Your home’s value matters – it determines what profit you’ll see when you sell and is a major factor in determining your overall wealth.
For those reasons, the idea that your home could be losing value is terrifying. Here’s what you need to know about the reasons your home could be losing value and how current market conditions may play a role.
The market value of a home is the price a buyer would be willing to pay at that moment in time. An appraised valuation is considered a snapshot of a home’s value at a specific moment in time.
Just about every detail in and around your home contributes to its overall value, combined with plenty of outside factors. For more information, check out the Guide to Understanding Home Value.
If you’re worried your home is losing value, think about these contributing factors first:
- Condition of the home, inside and out.
- How the size and condition of the home compares to others nearby.
- Design features that make your home unique, for better or worse.
- Location of the home.
There are external factors most homeowners have no ability to control, like current housing market conditions, mortgage interest rates and other economic factors. When it comes time to sell your property or otherwise get a valuation, however, homeowners should worry most about how the above factors fit into the context of the uncontrollable factors in the market.
Jody Bishop, president of the Appraisal Institute and senior managing director of Valbridge Property Advisors in Charleston, South Carolina, says to consider whether “a home is losing value as opposed to a market is experiencing a change in supply and demand.”
After two years of rapidly increasing home prices, the market has slowed. High interest rates combined with high prices have placed a crunch on affordability and many buyers have opted not to purchase right now. Houses that are on the market are experiencing a modest increase in the average days on market and the year-over-year increase of home prices has slowed.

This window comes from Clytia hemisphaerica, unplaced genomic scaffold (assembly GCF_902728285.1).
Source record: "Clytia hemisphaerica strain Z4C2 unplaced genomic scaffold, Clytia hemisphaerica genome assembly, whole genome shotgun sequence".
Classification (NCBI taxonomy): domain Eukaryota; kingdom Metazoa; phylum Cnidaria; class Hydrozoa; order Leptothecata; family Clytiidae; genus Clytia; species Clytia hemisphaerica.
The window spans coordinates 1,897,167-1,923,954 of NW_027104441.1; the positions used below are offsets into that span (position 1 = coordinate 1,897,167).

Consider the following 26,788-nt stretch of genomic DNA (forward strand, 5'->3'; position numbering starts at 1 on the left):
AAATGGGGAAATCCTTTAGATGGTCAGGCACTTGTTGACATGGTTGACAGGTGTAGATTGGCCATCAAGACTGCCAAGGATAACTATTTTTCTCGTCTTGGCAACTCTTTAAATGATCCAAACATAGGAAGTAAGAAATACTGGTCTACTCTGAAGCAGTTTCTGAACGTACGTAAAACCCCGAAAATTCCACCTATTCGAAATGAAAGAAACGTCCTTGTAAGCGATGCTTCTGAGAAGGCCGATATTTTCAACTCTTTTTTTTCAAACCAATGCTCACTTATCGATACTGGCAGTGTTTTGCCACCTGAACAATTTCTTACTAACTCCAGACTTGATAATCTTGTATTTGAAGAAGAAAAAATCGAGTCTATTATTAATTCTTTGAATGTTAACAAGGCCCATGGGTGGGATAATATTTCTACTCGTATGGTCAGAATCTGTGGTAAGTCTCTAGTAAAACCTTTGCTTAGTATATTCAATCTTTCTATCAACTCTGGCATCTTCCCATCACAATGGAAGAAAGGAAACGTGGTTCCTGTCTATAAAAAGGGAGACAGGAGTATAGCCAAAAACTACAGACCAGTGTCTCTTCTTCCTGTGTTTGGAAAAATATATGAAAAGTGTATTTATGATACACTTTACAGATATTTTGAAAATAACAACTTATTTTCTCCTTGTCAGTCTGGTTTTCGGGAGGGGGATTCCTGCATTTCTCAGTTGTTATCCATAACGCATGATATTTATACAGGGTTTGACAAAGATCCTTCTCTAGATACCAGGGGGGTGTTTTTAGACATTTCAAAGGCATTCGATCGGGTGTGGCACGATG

But perspective is key. “We can’t talk about the slower market growth without talking about last year’s growth, which was really an anomaly,” says Anita Mutumba, associate real estate broker in the District of Columbia metro area for Houwzer, a real estate brokerage with offices in multiple markets across the U.S.
In 2021, home prices increased 16.9%, according to the National Association of Realtors, the strongest price appreciation on record for homes. That growth has significantly slowed, but prices are still higher than the year before: Redfin reports the median home price in the U.S. in September was $403,797, a 7.6% increase compared to September 2021.
The most dramatic change in data points for the housing market has been the decrease in the number of deals taking place. September saw more than 23% fewer deals taking place than in September 2021. The fact that there are so many fewer deals means it’s unclear if prices will drop as a market correction to more accurately reflect true home values, if prices will plateau for a period of time or if prices – and thus, values – will continue to climb, if at a slowed pace.
“There are not enough sales to measure if there’s really a reduction in price or if there’s just a wait-and-see period,” Bishop says.
Separate from the current state of interest rates, some parts of the U.S. may experience a greater decline of home prices than others in the coming months or years. The places most likely to see a continuous decline in home values, however, are pockets where a major employer has closed or relocated and residents subsequently move elsewhere in search of jobs.